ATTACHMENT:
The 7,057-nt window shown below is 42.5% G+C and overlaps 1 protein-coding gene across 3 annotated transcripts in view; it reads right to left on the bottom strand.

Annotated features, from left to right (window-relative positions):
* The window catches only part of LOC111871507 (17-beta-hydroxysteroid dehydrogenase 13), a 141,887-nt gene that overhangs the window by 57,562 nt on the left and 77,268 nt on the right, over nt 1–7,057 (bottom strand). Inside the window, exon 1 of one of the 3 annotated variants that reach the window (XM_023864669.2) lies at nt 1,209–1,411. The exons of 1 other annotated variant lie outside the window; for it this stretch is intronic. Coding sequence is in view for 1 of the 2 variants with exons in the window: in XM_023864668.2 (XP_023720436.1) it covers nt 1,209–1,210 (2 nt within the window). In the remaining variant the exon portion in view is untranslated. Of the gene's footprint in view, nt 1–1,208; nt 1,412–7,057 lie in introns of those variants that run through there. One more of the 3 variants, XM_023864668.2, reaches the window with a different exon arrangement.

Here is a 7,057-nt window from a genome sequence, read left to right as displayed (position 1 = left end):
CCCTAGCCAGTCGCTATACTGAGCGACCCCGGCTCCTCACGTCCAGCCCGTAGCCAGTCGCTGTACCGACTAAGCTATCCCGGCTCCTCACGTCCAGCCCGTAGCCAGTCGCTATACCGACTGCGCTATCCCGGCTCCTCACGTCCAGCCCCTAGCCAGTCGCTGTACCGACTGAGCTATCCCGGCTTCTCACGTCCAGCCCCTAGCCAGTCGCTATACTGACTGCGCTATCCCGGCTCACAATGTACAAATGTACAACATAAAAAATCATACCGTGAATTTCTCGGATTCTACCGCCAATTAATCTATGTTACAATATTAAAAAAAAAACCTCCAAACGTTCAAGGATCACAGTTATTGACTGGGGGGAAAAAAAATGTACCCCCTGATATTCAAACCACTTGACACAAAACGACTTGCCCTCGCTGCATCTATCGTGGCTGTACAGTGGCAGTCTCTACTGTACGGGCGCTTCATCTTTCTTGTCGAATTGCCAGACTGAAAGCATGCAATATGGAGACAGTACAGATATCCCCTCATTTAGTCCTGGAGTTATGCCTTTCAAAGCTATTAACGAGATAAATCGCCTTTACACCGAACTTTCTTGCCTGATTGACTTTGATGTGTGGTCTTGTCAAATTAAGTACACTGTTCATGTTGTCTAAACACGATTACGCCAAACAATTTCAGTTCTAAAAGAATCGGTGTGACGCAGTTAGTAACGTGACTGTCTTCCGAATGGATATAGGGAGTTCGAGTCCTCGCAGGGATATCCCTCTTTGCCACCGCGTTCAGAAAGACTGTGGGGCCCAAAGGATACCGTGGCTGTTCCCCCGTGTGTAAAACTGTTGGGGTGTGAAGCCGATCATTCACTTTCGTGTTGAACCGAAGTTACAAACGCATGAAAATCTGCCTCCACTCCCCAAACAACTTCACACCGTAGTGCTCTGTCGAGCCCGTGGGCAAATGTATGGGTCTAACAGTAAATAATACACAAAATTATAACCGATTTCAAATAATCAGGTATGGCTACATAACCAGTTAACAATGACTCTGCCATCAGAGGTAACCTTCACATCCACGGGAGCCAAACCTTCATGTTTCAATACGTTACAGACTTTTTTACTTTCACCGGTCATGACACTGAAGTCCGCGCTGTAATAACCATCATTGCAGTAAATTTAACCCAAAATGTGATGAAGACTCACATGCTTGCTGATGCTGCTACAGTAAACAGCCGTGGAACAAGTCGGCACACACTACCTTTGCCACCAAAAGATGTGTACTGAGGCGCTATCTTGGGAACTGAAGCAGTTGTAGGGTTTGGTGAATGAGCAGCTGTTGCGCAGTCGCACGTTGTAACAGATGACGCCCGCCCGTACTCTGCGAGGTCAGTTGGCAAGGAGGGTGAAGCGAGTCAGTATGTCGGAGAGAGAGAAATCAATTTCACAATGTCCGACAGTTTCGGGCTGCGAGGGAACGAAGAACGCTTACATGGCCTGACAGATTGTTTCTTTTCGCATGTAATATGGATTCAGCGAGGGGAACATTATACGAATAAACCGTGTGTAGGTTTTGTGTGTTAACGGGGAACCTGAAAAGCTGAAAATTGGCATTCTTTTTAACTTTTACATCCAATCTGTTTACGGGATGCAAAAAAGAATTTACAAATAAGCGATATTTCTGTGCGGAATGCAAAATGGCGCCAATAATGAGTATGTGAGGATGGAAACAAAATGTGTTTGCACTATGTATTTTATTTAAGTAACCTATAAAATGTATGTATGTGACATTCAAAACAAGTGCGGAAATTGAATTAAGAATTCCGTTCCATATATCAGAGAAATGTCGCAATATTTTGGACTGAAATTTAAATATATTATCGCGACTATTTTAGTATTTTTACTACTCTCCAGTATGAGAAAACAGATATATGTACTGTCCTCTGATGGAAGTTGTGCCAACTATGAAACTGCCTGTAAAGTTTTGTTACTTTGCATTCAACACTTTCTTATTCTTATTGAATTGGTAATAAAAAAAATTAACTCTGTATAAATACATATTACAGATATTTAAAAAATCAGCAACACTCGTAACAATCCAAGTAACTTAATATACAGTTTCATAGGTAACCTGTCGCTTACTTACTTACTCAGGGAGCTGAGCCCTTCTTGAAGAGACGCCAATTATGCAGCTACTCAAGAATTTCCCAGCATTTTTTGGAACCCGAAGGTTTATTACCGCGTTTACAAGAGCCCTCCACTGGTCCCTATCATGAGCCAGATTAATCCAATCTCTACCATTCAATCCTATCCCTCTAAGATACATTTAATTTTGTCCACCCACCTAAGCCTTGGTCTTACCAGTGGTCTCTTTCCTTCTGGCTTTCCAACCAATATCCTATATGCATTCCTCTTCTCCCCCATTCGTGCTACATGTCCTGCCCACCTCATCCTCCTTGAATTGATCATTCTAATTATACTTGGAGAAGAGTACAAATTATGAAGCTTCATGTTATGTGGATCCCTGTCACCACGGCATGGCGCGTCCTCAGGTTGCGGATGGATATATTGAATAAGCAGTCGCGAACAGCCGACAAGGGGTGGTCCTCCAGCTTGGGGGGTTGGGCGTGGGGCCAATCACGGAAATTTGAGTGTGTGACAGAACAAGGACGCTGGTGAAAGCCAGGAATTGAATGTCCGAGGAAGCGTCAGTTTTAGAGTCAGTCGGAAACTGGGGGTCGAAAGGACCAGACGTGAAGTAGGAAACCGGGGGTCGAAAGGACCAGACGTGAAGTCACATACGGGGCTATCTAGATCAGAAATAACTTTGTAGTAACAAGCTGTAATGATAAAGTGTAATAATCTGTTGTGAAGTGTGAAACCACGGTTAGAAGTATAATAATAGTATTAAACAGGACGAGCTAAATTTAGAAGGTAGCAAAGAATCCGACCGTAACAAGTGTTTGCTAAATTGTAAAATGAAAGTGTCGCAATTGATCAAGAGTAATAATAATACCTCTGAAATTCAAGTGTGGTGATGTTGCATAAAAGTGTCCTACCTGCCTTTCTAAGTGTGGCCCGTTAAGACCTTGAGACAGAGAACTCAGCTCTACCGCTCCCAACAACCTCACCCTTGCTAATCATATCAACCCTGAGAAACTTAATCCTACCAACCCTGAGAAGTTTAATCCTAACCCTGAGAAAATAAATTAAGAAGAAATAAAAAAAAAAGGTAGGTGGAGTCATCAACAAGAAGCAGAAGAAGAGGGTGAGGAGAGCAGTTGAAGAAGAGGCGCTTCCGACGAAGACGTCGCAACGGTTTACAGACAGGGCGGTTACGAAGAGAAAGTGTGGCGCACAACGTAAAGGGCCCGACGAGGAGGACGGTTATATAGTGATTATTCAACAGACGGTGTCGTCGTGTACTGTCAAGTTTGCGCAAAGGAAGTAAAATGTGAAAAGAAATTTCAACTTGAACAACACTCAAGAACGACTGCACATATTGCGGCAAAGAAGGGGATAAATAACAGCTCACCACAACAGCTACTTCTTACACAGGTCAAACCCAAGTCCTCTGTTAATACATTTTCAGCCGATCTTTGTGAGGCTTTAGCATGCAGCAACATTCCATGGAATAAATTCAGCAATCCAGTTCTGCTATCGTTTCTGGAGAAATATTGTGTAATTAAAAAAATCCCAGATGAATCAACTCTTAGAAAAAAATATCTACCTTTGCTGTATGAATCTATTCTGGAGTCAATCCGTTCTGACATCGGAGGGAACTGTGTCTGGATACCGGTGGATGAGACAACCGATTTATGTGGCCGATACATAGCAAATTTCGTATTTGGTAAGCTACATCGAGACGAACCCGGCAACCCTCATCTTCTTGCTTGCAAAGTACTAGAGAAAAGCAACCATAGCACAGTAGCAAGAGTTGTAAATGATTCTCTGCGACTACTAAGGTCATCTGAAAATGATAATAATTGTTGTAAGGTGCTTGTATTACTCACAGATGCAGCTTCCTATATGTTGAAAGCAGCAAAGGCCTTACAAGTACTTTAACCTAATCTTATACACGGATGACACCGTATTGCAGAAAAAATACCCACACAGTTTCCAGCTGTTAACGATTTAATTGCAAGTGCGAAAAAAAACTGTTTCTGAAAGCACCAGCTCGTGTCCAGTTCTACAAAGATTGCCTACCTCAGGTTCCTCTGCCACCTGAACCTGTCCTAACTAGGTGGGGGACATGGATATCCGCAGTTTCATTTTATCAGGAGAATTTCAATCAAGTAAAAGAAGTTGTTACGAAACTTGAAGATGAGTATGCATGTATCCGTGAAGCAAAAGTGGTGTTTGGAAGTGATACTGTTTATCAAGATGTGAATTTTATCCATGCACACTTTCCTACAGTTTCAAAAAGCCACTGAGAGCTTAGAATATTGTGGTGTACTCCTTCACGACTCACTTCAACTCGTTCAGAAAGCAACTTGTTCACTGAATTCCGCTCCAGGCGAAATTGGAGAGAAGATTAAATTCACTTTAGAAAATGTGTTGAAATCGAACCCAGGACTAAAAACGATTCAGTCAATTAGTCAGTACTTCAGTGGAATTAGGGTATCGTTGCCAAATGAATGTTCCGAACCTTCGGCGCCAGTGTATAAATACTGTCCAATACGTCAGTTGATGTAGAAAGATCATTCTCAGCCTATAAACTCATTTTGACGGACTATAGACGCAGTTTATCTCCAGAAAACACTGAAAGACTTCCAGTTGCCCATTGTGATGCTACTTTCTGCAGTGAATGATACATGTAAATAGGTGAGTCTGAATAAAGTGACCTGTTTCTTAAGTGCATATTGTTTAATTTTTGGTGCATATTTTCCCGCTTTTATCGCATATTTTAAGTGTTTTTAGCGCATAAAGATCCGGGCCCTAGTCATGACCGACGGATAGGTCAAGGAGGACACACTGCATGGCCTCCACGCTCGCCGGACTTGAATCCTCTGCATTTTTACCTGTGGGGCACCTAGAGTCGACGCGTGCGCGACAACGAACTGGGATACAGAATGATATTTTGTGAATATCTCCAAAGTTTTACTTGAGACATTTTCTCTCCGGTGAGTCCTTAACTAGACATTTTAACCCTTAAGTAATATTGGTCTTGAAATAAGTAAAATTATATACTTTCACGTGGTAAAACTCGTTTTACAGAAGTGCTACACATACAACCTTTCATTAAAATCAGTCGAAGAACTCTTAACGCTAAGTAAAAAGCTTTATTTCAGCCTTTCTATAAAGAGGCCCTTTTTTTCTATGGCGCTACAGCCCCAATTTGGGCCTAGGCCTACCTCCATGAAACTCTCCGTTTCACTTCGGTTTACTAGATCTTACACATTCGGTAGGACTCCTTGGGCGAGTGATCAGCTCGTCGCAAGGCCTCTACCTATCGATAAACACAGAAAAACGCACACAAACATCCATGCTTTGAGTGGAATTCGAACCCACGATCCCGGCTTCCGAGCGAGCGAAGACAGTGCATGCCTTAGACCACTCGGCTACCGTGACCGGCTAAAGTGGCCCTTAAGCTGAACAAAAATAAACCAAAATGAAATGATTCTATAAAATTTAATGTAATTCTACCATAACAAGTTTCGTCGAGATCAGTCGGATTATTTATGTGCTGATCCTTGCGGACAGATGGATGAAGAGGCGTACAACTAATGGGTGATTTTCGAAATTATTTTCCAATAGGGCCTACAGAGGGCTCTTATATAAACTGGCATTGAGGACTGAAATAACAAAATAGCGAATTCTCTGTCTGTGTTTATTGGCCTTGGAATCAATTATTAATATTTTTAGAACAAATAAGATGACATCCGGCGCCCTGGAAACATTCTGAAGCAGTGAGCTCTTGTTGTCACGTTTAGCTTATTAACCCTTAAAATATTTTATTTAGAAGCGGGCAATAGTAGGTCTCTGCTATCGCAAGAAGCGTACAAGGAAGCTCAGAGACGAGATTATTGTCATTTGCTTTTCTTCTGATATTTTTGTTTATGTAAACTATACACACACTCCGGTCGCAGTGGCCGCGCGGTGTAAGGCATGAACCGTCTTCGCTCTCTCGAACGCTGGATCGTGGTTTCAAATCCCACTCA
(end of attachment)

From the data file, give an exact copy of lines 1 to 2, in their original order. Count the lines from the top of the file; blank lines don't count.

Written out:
The 7,057-nt window shown below is 42.5% G+C and overlaps 1 protein-coding gene across 3 annotated transcripts in view; it reads right to left on the bottom strand.

Annotated features, from left to right (window-relative positions):